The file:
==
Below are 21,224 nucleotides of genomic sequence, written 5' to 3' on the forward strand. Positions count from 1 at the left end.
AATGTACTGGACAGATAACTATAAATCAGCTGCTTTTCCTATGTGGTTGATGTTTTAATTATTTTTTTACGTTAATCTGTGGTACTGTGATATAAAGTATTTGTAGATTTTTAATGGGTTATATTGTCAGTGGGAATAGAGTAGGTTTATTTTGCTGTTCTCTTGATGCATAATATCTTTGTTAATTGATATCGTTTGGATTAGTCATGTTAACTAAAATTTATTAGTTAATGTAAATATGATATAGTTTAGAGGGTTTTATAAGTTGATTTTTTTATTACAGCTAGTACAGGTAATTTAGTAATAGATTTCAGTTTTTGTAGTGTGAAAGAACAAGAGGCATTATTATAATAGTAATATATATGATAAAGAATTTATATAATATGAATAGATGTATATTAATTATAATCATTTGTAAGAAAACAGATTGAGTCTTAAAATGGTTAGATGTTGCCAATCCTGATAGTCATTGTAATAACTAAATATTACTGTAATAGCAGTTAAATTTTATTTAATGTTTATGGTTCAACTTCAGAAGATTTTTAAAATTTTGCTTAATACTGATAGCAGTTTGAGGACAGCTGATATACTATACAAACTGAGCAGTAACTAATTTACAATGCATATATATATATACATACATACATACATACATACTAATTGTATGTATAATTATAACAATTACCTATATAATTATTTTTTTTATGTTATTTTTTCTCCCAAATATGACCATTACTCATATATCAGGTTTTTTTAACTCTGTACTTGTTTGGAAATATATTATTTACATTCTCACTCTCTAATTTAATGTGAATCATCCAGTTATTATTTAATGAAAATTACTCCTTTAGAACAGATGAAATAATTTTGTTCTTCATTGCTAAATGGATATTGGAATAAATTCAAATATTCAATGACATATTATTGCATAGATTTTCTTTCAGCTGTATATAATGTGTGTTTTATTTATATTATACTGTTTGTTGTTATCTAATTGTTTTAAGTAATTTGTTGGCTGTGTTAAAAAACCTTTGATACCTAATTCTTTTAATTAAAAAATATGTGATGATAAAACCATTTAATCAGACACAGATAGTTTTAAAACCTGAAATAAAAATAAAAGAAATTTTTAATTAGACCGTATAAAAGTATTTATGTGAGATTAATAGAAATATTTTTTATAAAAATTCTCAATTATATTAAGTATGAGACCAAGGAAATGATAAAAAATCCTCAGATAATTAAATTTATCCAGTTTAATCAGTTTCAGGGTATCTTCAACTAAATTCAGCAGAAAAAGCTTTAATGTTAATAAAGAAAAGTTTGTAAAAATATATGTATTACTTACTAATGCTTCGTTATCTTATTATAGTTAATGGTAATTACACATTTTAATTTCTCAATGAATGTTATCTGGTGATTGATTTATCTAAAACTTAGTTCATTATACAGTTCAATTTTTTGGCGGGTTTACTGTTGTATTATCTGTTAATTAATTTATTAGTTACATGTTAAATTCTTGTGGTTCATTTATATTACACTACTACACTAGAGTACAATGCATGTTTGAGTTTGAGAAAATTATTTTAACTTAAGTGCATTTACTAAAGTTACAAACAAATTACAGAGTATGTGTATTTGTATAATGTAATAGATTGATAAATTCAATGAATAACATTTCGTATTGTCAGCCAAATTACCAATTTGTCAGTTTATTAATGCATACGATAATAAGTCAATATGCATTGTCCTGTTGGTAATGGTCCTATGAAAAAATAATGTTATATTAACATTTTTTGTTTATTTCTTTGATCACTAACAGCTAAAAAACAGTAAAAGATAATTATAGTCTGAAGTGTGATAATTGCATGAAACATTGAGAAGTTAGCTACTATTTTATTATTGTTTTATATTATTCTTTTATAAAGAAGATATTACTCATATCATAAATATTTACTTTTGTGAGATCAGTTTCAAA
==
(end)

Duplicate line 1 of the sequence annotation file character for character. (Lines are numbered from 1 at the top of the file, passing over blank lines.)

Below are 21,224 nucleotides of genomic sequence, written 5' to 3' on the forward strand. Positions count from 1 at the left end.